cheap vintage nba jerseys A look at Britannia’s first online
We spoke to Ali Harris Shere, VP, Marketing, Britannia Industries about the effort.
Britannia Good Day, the biscuit brand, on the occasion of World Smiles Day (October 6), released a new digital campaign A day in the life of a Royal Indian Guard. The film has been conceptualised by JWT Bengaluru, directed by Vijay Prabhakaran and produced by Radhika Produces Films. The video was uploaded by the brand to its YouTube page and has garnered more than a million views with over three million views on its Facebook page.
In June this year, during an interview for Marketers’ Special Issue afaqs! Reporter magazine, Ali Harris Shere, VP, Marketing, Britannia Industries had mentioned, “TV remains our lead medium as it provides the largest reach in the most cost efficient manner. However, our spends on digital are on the rise and we will continue to grow investments in this medium disproportionately. Digital generates consumer response faster than TV does.”
Ali Harris Shere
This happens to be Britannia’s first ever digital film. We asked Shere the reason behind launching the digital film now and if TVCs are for reach, then what role does digital play for the brand? He says,”TV will remain our main medium and for a very long time, it is also going to remain our lead medium. But all of us do understand that digital is growing and it can be the medium of the future. There are certain thoughts and concepts to work with when relating to the slightly evolved consumers who are also there on digital. And for a very profound thought, like we have in our current film, which is digital only, we are going to make some digital films that would be on TV as well. And since its digital, it is a long format film and wanted to tell a beautiful story well, however, long format content is not efficient on TV, as far as I’m concerned.”He adds, “Digital is for reach and frequency and yes, in digital the frequency is limited, but it is sharper. If you want to target a certain profile of consumers, I think digital helps you do that kind of sharp targeting better than TV does because of social media and various profiles available.”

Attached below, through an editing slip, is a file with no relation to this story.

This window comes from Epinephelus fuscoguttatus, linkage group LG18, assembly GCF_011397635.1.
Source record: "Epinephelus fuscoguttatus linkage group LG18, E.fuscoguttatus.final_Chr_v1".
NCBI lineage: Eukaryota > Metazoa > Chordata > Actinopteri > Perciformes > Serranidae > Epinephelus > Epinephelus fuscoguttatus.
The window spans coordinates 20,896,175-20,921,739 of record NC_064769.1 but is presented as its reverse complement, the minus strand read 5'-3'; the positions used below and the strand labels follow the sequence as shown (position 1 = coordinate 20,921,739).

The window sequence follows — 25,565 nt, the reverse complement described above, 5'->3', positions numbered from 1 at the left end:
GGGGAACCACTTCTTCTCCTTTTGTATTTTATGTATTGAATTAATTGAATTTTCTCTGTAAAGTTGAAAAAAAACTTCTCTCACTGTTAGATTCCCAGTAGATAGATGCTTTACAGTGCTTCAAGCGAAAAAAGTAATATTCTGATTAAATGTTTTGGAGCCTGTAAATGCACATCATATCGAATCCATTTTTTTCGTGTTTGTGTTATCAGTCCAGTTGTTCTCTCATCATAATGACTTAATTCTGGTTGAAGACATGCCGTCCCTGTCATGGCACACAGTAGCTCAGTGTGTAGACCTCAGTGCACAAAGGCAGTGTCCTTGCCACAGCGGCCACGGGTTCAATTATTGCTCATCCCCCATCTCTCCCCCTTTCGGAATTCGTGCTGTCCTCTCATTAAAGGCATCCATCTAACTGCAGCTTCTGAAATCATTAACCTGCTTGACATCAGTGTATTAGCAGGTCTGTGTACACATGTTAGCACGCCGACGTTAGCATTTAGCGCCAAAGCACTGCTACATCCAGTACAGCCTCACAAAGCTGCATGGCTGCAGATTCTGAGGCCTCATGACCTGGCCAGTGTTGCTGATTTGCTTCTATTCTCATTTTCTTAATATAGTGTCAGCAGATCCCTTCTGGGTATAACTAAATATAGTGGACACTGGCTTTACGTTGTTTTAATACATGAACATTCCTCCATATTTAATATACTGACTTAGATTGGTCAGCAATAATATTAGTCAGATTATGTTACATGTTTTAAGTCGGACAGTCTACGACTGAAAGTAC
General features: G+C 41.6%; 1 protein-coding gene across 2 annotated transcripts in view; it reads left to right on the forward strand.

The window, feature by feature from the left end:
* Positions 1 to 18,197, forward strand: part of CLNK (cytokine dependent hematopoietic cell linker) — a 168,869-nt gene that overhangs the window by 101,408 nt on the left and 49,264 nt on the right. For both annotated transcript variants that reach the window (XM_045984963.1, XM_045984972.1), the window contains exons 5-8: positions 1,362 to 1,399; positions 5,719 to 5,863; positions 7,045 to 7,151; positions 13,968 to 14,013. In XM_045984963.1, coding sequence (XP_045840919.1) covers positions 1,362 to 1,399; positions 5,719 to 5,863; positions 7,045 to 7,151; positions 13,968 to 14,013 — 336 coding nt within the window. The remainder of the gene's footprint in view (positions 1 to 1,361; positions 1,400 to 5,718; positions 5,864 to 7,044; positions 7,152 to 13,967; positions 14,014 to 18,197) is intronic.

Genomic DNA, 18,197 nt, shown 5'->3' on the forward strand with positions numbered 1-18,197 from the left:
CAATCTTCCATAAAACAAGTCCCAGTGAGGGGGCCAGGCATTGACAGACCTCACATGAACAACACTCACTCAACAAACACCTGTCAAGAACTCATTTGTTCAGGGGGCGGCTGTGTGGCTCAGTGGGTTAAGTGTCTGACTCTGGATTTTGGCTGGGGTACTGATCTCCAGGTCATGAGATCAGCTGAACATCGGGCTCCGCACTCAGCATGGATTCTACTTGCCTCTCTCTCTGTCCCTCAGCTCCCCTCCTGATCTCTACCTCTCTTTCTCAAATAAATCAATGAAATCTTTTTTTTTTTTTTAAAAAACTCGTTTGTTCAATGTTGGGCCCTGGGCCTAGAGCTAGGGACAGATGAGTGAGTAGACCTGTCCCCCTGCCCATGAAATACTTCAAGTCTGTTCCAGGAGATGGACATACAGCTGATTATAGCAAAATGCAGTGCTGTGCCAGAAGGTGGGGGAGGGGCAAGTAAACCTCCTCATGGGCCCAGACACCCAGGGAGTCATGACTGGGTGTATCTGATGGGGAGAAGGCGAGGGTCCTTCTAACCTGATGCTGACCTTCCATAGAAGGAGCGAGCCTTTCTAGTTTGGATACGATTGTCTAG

The brand’s target audience is the consumer from a metro. This particular film is for SEC A and B, male and female, from urban areas and certain towns and classes.
Talking about the objective of the film, Shere says, “We were looking to make a beautiful film which completes the objective of conveying the message of the brand and inspiring people to smile more. The second objective was to tell a story in a very entertaining manner; to tell a story from the eyes of a royal guard who understands the importance of a smile and wants to smile himself. We thought the story can’t be told in 30 seconds because there was a thought we wanted to bring out in an effective manner and therefore, a long format film; hence digital.”
The philosophy of Good Day is that the world will be a better place if people just smile more. The journey to that ‘smile’ started with a campaign featuring Deepika Padukone, the brand ambassador, which ran about 12 months ago but is still on TV.